While foreclosures fell nationally in the second quarter of 2011, delinquencies are on the rise thanks to a meager labor market, according to the Mortgage Delinquency Survey released today by the Mortgage Bankers Association.
Foreclosure start rates fell to their lowest levels since the fourth quarter of 2007 at 0.96 percent, according to the survey, and the percentage of loans in the foreclosure process dropped to 4.43 percent in the second quarter from 4.52 percent in the first quarter and 4.57 percent in the prior-year quarter. But the delinquency rate for mortgage loans on one- to four-unit residential properties increased to a seasonally adjusted rate of 8.44 percent from 8.32 percent in the first quarter. It’s still far below the 9.85 percent experienced in the second quarter of 2010.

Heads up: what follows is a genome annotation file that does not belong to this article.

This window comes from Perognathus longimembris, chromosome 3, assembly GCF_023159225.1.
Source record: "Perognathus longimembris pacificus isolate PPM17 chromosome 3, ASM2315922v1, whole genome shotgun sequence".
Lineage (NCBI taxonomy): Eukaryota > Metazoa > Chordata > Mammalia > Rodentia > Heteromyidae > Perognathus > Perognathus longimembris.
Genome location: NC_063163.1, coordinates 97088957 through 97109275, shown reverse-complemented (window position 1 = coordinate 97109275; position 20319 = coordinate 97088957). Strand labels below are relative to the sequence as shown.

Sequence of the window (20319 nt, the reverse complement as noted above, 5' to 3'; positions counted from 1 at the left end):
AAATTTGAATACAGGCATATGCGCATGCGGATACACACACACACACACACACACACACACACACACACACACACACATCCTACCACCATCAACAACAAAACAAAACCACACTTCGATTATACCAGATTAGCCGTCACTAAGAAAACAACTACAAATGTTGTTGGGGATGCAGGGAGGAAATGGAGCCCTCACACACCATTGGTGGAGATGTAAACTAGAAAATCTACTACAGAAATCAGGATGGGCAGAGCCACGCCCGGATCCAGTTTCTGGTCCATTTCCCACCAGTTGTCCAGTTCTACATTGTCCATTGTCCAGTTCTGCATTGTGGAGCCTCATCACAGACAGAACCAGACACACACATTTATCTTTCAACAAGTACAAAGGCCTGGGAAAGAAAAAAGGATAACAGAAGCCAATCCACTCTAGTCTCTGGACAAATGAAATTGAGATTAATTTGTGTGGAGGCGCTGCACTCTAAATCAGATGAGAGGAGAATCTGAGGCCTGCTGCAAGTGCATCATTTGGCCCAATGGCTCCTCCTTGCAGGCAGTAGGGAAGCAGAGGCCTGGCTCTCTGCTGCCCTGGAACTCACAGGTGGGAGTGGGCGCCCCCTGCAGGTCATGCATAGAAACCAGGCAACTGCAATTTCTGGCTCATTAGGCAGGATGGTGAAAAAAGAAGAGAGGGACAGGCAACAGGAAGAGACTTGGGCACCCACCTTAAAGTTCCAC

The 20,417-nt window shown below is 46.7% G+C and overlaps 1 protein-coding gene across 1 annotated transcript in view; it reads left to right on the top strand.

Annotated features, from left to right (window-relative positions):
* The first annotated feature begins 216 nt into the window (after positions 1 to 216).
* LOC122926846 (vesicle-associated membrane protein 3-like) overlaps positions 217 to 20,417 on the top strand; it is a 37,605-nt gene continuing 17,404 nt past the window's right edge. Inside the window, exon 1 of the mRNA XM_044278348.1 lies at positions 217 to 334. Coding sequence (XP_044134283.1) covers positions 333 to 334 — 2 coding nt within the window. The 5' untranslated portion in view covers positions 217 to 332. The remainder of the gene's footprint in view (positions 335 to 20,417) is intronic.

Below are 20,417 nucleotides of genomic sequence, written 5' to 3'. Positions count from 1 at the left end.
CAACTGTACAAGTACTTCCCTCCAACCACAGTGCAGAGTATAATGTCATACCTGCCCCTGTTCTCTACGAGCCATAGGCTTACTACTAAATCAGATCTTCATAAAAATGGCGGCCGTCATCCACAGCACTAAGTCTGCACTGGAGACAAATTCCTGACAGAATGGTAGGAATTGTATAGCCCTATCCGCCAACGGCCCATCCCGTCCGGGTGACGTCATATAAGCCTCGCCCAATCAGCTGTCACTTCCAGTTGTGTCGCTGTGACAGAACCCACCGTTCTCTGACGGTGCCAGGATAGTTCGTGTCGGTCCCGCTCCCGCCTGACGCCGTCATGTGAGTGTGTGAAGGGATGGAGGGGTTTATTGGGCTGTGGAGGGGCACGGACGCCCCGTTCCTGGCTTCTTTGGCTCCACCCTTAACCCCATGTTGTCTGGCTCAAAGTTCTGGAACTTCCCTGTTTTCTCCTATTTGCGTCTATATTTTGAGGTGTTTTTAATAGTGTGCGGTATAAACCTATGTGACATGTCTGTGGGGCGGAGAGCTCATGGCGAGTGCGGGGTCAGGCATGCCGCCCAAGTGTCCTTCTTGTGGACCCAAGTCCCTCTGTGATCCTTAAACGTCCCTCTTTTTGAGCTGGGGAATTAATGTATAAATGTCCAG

The labor market had a clear impact on the numbers, according to Jay Brinkmann, chief economist at MBA, as the percentage of home loans overdue by 30 days rose to 3.46 percent, according to the report, from 3.35 percent in the first quarter. Those figures “are very much driven by changes in the labor market,” he said, “and the increase in these delinquencies clearly reflects the deterioration we saw in the labor market during the second quarter.”
In New York, the delinquency rate for mortgage loans on residential properties was 7.86 percent in the second quarter, up from 7.75 percent last quarter. But the rates aren’t seasonally adjusted, and so an increase is typical between the first and second quarters due to seasonal factors. For comparison, the non-seasonally adjusted rate across the country was 8.11 percent. New York ranked 25th among all states in both delinquencies and foreclosures started. — Adam Fusfeld